from Small Kindnesses

By Danusha Laméris

 

 

 

…which is a quote from Anna Quindlen, the Pulitzer Prize winning journalist, novelist and essayist.

But her question does not in any way relate to her hugely impressive CV and achievements. Rather, it stems from her encounters with healthcare professionals, which has prompted her reflections on the extent to which she was seen as an individual in that context, as a person rather than as ‘just another patient’.

The writer was recently invited to deliver the Humanism in Medicine lecture at the Association of American Medical Colleges (AAMC) annual meeting (http://humanizingmedicine.org/anna-quindlen-advises-physicians/).

Quindlen’s question – “Do you know who I am?” – arose from her experience of two separate medical encounters, both involving anaesthesiologists. The first was patronising (my judgement call), and left her doubtful as to whether he knew anything about her or about her previous history.

The second encounter was a positive one:

“Only a short interchange, yet in some fashion she knew who I was.”

Quindlen continues:

“And I assume she was at least as busy as her male colleagues.”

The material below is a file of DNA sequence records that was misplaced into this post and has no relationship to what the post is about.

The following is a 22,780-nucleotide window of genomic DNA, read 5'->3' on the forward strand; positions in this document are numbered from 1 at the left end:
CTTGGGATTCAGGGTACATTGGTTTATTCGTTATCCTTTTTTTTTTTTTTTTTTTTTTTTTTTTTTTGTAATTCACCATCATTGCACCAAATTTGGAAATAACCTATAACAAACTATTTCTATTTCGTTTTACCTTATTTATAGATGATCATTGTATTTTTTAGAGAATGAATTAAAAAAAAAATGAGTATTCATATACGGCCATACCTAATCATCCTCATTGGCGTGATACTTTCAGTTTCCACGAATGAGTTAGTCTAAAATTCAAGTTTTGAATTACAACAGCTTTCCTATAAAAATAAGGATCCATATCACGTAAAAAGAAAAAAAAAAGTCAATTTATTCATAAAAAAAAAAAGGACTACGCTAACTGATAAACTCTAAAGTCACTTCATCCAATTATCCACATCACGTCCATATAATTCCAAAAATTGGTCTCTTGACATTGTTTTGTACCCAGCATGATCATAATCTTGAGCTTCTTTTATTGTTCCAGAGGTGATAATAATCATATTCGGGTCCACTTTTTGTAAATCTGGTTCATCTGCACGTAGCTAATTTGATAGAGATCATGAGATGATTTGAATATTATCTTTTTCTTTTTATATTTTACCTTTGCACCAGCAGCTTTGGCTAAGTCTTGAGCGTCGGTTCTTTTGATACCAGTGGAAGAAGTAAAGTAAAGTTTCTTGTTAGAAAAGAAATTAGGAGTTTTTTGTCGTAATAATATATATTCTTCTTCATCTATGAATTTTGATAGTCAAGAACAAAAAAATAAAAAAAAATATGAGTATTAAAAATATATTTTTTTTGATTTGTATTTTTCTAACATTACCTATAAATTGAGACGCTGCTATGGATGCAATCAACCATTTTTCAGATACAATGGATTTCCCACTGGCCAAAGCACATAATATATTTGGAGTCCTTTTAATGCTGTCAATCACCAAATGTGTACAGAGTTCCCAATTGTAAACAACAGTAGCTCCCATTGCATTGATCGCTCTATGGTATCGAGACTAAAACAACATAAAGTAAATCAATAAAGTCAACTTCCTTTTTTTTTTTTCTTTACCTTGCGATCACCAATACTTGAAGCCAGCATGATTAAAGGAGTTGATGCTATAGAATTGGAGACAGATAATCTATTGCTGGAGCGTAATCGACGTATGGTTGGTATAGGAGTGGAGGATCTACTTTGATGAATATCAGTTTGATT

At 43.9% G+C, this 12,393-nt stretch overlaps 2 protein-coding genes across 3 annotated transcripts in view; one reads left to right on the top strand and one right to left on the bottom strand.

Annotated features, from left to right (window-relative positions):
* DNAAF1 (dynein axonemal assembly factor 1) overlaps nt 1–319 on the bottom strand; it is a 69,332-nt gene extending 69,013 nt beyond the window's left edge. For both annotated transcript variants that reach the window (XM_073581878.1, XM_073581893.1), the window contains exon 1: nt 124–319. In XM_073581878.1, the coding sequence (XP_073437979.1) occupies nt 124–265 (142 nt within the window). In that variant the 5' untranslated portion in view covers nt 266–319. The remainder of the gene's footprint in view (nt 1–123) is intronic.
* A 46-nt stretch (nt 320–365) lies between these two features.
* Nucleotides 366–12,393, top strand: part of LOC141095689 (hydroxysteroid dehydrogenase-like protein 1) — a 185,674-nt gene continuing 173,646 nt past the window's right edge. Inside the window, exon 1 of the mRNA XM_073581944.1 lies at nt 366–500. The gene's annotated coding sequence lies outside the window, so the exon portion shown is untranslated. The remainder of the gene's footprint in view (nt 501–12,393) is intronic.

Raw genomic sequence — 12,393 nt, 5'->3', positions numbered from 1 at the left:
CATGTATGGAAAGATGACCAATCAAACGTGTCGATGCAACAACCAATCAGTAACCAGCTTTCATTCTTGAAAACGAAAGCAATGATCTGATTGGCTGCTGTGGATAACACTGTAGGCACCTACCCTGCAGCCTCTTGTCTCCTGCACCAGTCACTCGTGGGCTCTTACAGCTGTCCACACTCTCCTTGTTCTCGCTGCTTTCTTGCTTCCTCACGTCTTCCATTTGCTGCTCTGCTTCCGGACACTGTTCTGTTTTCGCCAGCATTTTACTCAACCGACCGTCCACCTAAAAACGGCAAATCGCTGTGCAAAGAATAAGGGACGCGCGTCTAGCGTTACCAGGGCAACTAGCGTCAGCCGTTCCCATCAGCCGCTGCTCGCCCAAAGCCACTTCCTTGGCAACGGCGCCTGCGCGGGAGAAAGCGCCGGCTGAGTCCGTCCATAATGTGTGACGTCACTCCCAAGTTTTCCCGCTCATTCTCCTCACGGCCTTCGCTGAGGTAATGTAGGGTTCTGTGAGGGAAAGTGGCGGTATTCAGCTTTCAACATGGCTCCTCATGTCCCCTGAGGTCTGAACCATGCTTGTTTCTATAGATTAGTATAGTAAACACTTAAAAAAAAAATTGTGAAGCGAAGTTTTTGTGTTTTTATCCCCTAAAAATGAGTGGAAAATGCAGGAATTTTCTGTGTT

But gender distinctions are not the point. Instead, what Quindlen wants to get across is that she felt ‘seen’ by one professional, and not by the other.

“She was professional, and she was kind. Oh, what a combination that is in what often seems like a cold and inhuman world.”

Quindlen sees the problems in health care – patients feeling ignored, isolated, patronised – as part of a larger societal problem. Power relationships wherever they occur, and which too often underlie the doctor-patient encounter, ‘foment fear and mistrust and alienation’. She speaks of the ‘MDeity’, doctors as little gods, and is surprised how pervasive this remains, despite huge technological and other advances.

Quindlen’s conclusion is that in the end, the person – the patient, the sufferer – seeks and needs ‘the human touch’, to be seen as an individual, and to be considered as such.

She ends with advice for the doctors she addresses:

  • Try to be present in the moment